Goals included development of quantitative guidance for state DOTs on how to optimize the technical properties, lifecycle value and constructability of ternary mixes; information on the effect of these SCMs on slump, entrained air and admixture dosage; solutions to cold-weather placement issues, such as set time, early-age strength development and potential for deicer salt scaling of ternary mixes; definition of optimal use of ternary mixes in rapid-strength applications; and definition of performance guidelines for use of ternary mixes.
Phase I of the study consisted of a 24-month laboratory program that studied the influence of multiple combination and proportions of cement, slag, silica fume and fly ash on specific performance properties of mortar specimens. These experiments included more than 100 different mixtures, and the overall project is being conducted in three different phases. The December 2007 report also contains a brief literature study to summarize the state of the practice in ternary mixtures, including field applications by the Ohio DOT, New York State DOT, Pennsylvania DOT and Iowa DOT.
“Takeaways” from Phase I include the fact that ternary combinations with pozzolans between 40 and 50 percent of the total cementitious materials are performing well in moderate to hot weather environments, and small quantities of silica fume and metakaolin provide early age boosts to cold weather applications.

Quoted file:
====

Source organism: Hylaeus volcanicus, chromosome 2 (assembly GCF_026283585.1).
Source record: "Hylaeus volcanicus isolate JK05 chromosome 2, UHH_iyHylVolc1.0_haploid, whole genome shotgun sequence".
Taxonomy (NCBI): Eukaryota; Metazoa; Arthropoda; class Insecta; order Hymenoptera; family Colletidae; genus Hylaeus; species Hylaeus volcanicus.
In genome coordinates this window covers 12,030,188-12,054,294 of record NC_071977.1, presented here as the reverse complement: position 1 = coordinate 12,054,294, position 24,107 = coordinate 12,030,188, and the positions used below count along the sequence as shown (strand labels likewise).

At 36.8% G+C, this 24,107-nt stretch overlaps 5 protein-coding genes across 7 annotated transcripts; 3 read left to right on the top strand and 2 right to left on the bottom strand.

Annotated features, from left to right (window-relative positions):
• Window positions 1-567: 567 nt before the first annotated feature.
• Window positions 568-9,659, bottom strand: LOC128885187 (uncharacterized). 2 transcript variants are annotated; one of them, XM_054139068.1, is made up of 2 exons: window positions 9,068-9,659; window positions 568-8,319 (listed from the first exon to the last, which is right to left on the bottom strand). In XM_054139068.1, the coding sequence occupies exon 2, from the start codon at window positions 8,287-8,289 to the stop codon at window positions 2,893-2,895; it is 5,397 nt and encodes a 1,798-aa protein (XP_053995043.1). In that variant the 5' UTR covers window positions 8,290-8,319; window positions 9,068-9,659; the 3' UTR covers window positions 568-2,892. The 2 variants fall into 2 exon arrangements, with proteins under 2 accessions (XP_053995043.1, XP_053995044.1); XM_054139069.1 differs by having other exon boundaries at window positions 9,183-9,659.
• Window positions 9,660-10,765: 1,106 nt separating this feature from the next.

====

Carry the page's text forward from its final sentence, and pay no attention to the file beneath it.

The Phase I report identified materials combinations that were to be explored in Phases II and III. Phase II is ongoing through March 2011 and is evaluating cementitious materials combinations that will perform well in different environmental and climatic conditions. Phase II is focused on concrete mixtures that have the right properties in both the construction and hardened phases in cold weather, hot weather, freeze-thaw cycle conditions, and where road salts and corrosion may be factors in the life cycle of the concrete elements.